ArthroCare closes opus medical acquisition.
      which would mean that fewer than 5% of all of the full-thickness rotator cuff tears that exist in the US population are treated surgically.
      Multiple case series report success rates with nonoperative treatment to range between 59% and 85%; however, these studies are subject to selection bias and are retrospective in design, and many of these studies include only those patients with massive tears in whom surgery cannot be performed.
      • Ainsworth R.
      • Lewis J.S.
      Exercise therapy for the conservative management of full thickness tears of the rotator cuff: a systematic review.
      One prospective cohort study of 103 shoulders with rotator cuff tears treated without surgery showed lasting pain relief 13 years after diagnosis, and 72% of patients had no disturbance in activities of daily living
      • Kijima H.
      • Minagawa H.
      • Nishi T.
      • Kikuchi K.
      • Shimada Y.
      Long-term follow up of rotator cuff tear treated conservatively.
      ; however, those who had pain or functional loss tended to be younger at the time of diagnosis.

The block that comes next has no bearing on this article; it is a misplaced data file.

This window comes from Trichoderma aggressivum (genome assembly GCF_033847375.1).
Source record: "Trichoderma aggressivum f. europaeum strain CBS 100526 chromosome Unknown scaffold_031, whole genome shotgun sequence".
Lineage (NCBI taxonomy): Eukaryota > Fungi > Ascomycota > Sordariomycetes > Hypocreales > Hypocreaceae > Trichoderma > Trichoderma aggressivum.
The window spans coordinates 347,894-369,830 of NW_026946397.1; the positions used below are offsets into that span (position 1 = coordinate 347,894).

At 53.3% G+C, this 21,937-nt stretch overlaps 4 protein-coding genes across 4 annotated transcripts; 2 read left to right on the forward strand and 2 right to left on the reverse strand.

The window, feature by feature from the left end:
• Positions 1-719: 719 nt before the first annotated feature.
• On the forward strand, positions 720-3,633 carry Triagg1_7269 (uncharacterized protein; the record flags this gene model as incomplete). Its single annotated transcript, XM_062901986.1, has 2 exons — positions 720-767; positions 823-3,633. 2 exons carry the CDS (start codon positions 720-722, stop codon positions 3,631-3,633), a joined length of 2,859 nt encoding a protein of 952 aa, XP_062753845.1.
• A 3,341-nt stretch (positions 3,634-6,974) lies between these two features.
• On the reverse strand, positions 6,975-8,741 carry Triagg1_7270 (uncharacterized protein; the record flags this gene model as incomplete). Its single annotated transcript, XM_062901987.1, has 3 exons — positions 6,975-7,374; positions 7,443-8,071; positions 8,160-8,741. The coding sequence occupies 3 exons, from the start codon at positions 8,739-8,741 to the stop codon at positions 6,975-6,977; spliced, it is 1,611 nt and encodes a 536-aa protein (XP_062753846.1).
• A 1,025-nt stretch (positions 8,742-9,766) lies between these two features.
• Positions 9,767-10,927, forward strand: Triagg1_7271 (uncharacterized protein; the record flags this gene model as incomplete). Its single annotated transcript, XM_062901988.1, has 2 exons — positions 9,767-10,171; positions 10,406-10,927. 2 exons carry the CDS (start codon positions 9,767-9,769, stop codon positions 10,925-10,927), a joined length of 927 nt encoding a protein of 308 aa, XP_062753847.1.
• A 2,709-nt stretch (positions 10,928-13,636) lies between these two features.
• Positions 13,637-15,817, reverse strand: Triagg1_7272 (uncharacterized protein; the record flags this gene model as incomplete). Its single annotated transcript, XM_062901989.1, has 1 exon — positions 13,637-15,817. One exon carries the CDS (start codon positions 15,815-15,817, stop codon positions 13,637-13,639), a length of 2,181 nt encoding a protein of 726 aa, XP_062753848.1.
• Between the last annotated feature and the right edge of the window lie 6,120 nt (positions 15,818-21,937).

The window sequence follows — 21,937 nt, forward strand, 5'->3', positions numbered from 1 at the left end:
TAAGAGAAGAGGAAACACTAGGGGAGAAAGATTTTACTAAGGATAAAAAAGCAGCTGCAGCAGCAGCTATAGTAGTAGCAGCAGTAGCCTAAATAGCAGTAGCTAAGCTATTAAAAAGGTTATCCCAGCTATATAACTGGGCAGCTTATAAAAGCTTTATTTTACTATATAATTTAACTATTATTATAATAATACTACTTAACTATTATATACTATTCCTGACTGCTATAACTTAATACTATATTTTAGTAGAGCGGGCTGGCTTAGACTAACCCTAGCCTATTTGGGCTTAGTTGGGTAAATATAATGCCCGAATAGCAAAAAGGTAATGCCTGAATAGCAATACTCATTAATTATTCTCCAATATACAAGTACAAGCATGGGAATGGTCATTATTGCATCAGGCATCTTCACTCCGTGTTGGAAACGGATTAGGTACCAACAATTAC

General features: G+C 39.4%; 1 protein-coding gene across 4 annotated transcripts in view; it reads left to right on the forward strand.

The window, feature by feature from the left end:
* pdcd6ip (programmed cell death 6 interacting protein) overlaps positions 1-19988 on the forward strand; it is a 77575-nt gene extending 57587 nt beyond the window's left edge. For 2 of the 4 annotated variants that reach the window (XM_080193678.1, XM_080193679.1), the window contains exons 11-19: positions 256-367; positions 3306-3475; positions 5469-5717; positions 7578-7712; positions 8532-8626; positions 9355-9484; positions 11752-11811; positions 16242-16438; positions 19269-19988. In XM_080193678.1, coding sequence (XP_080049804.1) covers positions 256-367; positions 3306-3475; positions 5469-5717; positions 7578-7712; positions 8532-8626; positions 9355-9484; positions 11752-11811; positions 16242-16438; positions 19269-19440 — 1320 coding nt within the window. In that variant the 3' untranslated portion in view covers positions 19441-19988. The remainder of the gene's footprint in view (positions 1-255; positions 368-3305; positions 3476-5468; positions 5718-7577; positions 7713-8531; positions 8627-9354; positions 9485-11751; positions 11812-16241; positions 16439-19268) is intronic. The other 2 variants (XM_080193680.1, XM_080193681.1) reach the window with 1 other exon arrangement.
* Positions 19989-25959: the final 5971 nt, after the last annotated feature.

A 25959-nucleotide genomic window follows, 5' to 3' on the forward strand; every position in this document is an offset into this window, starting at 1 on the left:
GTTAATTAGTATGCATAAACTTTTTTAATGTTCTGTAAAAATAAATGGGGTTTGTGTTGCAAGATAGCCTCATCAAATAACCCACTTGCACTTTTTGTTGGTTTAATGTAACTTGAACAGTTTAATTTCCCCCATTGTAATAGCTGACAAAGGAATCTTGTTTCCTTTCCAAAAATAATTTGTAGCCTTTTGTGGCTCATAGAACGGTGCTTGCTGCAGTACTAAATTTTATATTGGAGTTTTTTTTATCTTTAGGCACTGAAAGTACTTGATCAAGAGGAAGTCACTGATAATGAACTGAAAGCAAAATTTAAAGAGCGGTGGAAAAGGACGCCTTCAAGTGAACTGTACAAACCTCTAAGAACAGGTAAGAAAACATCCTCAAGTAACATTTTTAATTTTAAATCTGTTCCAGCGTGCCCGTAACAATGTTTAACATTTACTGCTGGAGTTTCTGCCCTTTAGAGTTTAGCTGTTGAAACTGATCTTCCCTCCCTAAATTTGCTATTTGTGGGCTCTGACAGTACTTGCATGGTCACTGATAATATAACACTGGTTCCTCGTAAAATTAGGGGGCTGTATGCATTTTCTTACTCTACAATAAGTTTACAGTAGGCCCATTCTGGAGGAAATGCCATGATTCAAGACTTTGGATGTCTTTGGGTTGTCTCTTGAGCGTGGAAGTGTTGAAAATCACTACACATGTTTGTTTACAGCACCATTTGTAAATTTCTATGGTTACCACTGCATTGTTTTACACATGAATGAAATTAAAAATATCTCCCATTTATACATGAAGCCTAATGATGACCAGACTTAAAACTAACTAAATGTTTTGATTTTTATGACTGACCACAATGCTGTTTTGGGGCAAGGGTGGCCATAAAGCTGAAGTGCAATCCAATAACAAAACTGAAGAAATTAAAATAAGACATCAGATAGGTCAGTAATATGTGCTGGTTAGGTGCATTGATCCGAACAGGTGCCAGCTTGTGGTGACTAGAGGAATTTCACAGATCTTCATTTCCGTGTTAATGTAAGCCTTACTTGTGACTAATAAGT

Our prospectively collected data enrolling all patients with atraumatic rotator cuff tears suggest that physical therapy is highly effective at improving symptoms. On the basis of the prevalence data described earlier, the majority of patients with rotator cuff tears either are asymptomatic or have minimal symptoms, and it seems that the physical therapy program used in this protocol may bring patients to a relatively asymptomatic state.
      This research has raised many questions. First, it would be important to know exactly what the risk factors are that would predict progression of known rotator tears or development of symptoms. Equally important would be information that allows us to predict which repaired tears are likely to fail. This information would certainly help surgeons and patients make informed decisions regarding surgery.